If co-extensionality is not sufficient for matching, what about identity? Arguably, if it could be shown that the predicates used in constraint analyses on different levels are identical, this would strongly suggest a high degree of fit between the analyses. Unfortunately, it seems that identity is too strong a requirement (but see section 3.2.5).

As a reviewer pointed out, it seems that phenomenal properties cannot be identical with properties of neural correlates: my brain is not red when I have an experience as of something red. However, “experienced redness” is not the same as “redness”. As the reviewer pointed out, this is what Place (1956) called the phenomenological fallacy: “the mistake of supposing that when the subject describes his experience, […] he is describing the literal properties of objects and events on a peculiar sort of internal cinema or television screen” (Place, 1956, p. 49). My brain is not red when I consciously perceive something red, but neither is my conscious experience. My experience has a phenomenal property that allows me to describe what I am seeing as red, but describing this property as “experienced redness” does not entail that it cannot be identical to a neurobiological property. In general, lacking a clear definition of “phenomenal property,” it is impossible to assess whether or not this type of property can be said to be a property of neural processes or structures. Still, demanding that solutions to the problem of matching predicates show how an identity between phenomenological predicates and neurobiological predicates can be established would clearly be too strong. However, solutions should establish more than just co-extensionality (for the three reasons givens above).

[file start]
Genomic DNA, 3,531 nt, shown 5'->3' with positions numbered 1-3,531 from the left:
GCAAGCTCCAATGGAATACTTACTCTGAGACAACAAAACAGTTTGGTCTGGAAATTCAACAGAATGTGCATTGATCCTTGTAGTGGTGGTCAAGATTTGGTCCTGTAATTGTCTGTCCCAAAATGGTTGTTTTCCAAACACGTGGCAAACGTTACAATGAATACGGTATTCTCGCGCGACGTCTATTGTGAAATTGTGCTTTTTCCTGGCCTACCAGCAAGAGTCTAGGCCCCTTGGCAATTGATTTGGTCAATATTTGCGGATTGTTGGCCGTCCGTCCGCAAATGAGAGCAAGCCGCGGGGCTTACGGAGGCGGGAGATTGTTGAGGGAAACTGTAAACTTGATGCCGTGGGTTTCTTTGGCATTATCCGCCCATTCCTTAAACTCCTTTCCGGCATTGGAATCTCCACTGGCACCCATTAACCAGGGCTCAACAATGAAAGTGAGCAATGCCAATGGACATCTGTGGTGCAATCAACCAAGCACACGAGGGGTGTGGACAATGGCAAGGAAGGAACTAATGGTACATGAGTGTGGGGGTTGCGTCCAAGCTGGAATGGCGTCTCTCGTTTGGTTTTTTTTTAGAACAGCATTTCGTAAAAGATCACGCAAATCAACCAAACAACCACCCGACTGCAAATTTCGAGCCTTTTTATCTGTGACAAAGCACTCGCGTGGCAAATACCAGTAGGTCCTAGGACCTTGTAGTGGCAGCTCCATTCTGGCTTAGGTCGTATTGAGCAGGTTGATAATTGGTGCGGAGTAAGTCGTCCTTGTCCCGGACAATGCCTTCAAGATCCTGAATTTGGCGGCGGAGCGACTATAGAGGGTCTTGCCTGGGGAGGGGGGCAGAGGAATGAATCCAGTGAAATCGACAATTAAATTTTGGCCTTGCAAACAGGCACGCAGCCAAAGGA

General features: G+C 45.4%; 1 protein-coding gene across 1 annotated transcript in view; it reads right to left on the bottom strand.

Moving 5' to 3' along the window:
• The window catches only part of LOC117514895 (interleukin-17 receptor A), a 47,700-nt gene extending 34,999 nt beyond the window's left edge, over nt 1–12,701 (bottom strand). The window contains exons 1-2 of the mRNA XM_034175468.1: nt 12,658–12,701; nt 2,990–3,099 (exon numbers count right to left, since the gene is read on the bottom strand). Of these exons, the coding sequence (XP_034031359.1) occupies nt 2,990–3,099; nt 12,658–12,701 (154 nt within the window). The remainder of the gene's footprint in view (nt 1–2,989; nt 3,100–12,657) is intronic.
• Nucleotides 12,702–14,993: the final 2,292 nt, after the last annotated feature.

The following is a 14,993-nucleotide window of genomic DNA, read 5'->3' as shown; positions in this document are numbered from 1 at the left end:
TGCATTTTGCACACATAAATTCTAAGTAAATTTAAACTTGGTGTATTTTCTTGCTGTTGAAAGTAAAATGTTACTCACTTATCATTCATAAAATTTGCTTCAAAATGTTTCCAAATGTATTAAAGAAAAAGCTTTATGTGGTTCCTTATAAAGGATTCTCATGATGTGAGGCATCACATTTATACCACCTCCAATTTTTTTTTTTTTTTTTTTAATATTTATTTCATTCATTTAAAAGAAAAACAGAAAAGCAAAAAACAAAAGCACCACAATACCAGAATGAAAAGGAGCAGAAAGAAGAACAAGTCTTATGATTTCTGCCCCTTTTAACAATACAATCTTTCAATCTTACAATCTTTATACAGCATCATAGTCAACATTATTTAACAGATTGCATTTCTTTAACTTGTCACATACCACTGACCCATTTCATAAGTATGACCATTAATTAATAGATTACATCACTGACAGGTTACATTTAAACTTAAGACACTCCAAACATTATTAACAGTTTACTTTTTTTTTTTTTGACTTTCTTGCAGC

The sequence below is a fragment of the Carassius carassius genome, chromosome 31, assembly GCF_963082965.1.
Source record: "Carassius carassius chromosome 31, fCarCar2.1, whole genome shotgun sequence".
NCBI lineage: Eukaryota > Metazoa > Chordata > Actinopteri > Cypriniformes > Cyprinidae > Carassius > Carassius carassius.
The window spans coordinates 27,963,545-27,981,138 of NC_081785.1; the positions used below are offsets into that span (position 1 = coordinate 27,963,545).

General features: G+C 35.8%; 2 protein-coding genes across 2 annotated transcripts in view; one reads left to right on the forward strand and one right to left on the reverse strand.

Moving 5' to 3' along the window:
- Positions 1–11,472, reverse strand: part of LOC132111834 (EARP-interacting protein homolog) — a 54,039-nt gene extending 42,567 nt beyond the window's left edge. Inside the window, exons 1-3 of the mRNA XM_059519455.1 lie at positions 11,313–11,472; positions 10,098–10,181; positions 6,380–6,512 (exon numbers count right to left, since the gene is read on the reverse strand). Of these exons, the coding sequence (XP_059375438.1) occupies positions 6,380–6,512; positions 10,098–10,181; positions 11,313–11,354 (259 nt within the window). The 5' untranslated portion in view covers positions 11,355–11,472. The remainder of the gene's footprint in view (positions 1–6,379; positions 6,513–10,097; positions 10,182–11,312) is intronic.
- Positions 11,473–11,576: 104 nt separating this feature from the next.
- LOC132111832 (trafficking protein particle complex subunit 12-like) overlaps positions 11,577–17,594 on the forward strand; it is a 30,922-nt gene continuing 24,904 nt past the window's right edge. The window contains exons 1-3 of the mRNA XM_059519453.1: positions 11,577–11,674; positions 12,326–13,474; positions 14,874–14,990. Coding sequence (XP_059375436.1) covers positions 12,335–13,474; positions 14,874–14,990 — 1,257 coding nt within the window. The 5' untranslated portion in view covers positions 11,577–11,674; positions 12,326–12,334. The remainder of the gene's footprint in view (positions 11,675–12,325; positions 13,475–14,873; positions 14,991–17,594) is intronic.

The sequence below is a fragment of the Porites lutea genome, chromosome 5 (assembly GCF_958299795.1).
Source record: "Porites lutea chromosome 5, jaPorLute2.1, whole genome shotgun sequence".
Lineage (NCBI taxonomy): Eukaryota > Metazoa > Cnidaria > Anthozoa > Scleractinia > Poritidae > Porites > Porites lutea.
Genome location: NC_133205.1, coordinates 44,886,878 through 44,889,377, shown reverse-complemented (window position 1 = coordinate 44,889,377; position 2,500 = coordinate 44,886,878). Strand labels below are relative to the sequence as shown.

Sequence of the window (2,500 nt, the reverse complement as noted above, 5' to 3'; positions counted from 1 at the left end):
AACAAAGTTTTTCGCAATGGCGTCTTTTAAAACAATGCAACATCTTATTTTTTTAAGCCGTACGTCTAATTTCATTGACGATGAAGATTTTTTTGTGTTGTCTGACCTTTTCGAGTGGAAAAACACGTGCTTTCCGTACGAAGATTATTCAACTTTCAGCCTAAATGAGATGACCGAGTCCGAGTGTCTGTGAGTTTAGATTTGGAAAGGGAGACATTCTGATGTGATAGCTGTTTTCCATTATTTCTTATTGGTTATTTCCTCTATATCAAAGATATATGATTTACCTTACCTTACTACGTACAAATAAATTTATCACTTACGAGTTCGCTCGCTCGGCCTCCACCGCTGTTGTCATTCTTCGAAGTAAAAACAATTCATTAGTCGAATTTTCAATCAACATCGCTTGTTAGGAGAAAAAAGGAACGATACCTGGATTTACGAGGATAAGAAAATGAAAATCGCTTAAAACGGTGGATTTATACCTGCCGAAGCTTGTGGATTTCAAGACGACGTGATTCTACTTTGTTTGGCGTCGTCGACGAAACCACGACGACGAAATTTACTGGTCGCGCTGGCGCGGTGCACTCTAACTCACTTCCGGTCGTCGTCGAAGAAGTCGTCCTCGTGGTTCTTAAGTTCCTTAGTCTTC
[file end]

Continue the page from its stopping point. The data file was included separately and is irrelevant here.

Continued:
Again, there are different strategies to solve this problem, and one is exemplified by the already-mentioned project of finding ECCs, which proceeds by operationalizing phenomenal properties (Seth, 2009). I call this the head down and charge approach, because it reduces phenomenological characterizations to a minimum. A further approach consists in using characterizations at an intermediate level of analysis, together with a theory of representational content. I call this the third man approach, because it depends on a mediating theory (the label also alludes to the “third man argument” – this emphasizes that the approach posits additional entities, viz., representations, which makes it less elegant). Another approach introduces a formal theory with terms and concepts that can be interpreted at different levels at the same time. I call this the giga-bingo approach. Finally, I shall discuss what I call the metrical approach.

3.2.1. The Head Down and Charge Approach to Matching Predicates